Insects 2012, 3(1), 339-366; doi:10.3390/insects3010339
Review

Ecological and Evolutionary Determinants of Bark Beetle —Fungus Symbioses

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Received: 16 February 2012; in revised form: 1 March 2012 / Accepted: 15 March 2012 / Published: 22 March 2012
(This article belongs to the Special Issue Symbiosis: A Source of Evolutionary Innovation in Insects)
This is an open access article distributed under the Creative Commons Attribution License which permits unrestricted use, distribution, and reproduction in any medium, provided the original work is properly cited.
Abstract: Ectosymbioses among bark beetles (Curculionidae, Scolytinae) and fungi (primarily ophiostomatoid Ascomycetes) are widespread and diverse. Associations range from mutualistic to commensal, and from facultative to obligate. Some fungi are highly specific and associated only with a single beetle species, while others can be associated with many. In addition, most of these symbioses are multipartite, with the host beetle associated with two or more consistent partners. Mycangia, structures of the beetle integument that function in fungal transport, have evolved numerous times in the Scolytinae. The evolution of such complex, specialized structures indicates a high degree of mutual dependence among the beetles and their fungal partners. Unfortunately, the processes that shaped current day beetle-fungus symbioses remain poorly understood. Phylogeny, the degree and type of dependence on partners, mode of transmission of symbionts (vertical vs. horizontal), effects of the abiotic environment, and interactions among symbionts themselves or with other members of the biotic community, all play important roles in determining the composition, fidelity, and longevity of associations between beetles and their fungal associates. In this review, I provide an overview of these associations and discuss how evolution and ecological processes acted in concert to shape these fascinating, complex symbioses.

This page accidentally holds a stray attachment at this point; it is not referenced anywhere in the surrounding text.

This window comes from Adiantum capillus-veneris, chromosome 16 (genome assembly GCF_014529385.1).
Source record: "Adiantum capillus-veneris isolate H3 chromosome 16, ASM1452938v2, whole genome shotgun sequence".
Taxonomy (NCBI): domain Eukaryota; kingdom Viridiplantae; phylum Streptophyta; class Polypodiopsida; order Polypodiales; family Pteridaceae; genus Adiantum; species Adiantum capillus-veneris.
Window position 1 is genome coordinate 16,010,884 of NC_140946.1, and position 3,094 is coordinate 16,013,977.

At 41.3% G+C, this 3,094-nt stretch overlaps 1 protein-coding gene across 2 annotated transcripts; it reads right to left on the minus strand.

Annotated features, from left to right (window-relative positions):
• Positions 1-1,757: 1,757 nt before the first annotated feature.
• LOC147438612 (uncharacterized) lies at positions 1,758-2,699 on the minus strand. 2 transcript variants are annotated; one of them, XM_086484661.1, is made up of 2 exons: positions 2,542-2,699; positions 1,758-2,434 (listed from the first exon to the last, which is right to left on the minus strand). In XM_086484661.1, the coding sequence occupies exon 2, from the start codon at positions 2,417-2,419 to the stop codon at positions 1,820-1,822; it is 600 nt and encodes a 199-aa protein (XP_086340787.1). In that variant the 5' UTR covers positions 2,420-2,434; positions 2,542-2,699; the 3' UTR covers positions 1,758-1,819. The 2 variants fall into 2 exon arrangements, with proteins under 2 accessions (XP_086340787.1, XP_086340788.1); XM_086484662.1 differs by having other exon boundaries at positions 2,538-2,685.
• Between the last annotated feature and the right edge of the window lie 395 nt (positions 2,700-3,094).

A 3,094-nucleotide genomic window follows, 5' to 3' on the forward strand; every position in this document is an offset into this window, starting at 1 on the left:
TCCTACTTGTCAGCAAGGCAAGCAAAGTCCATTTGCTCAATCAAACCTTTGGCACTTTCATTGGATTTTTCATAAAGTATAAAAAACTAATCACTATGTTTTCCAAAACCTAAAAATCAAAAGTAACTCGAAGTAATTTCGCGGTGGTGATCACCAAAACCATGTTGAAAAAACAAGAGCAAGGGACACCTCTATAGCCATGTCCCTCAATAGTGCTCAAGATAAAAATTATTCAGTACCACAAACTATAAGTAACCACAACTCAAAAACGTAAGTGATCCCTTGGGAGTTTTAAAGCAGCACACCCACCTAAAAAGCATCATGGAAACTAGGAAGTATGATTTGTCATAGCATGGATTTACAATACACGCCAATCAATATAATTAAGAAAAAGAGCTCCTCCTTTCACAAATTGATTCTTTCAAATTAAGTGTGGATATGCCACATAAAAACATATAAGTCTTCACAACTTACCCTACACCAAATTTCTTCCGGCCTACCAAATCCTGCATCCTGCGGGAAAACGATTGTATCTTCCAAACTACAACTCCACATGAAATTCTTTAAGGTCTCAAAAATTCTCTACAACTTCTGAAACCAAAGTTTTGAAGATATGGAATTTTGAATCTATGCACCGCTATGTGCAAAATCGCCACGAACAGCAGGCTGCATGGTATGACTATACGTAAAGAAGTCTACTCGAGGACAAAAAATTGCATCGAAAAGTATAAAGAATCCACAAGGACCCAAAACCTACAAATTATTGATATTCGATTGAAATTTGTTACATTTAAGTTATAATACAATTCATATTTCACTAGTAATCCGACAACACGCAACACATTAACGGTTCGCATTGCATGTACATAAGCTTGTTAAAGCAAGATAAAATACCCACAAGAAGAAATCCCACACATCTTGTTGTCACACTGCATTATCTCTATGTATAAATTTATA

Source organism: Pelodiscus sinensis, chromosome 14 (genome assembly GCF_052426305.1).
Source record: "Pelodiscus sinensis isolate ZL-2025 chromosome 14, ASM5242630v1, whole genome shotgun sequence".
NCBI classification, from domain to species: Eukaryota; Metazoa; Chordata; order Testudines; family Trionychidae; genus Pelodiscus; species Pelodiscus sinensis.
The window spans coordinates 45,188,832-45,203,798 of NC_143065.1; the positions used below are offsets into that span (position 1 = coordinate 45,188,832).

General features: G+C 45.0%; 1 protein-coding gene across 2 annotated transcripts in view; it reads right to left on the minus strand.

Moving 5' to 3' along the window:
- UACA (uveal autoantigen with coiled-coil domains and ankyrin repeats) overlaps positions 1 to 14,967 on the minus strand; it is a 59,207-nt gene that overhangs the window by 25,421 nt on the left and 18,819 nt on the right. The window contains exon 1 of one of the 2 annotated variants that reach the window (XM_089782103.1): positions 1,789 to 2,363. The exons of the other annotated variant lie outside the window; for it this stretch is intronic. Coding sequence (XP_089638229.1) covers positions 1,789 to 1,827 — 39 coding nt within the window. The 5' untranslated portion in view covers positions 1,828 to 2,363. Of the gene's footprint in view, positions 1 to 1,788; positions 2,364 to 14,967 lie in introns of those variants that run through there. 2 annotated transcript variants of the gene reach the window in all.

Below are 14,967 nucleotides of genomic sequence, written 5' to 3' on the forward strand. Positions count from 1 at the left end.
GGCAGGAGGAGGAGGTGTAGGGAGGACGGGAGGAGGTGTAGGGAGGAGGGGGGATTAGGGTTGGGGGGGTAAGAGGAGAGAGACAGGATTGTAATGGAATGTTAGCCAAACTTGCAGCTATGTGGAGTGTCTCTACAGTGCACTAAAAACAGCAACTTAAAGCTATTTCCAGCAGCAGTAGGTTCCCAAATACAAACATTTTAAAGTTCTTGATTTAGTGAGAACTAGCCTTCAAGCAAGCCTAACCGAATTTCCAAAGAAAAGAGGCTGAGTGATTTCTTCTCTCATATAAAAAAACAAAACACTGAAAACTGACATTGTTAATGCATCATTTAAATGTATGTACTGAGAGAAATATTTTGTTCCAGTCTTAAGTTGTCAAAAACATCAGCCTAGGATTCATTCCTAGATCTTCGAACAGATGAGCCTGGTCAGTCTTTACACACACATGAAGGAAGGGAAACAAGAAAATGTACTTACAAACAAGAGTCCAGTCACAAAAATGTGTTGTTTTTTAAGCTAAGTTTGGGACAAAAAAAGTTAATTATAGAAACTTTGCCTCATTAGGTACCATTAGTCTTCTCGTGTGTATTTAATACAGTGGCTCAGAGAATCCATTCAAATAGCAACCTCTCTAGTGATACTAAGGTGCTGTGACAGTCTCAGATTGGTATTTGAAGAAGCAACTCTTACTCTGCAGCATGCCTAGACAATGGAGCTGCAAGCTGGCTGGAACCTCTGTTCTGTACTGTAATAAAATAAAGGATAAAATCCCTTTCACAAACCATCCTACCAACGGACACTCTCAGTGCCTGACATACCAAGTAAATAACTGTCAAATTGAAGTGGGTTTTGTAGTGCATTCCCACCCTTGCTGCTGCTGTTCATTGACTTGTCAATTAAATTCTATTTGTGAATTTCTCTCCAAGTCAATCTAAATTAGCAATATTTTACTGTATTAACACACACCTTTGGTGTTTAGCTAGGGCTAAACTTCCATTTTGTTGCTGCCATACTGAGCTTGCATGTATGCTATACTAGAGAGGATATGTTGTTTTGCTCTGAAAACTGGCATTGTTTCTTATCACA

Keywords: Ophiostoma; Grosmannia; Leptographium; Ceratocystiopsis; Ceratocystis; Raffaelea; Ambrosiella; cospeciation; host-switching; symbiosis; symbiont redundancy; ambrosia beetle
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MDPI and ACS Style

Six, D.L. Ecological and Evolutionary Determinants of Bark Beetle —Fungus Symbioses. Insects 2012, 3, 339-366.

AMA Style

Six DL. Ecological and Evolutionary Determinants of Bark Beetle —Fungus Symbioses. Insects. 2012; 3(1):339-366.

Chicago/Turabian Style

Six, Diana L. 2012. "Ecological and Evolutionary Determinants of Bark Beetle —Fungus Symbioses." Insects 3, no. 1: 339-366.

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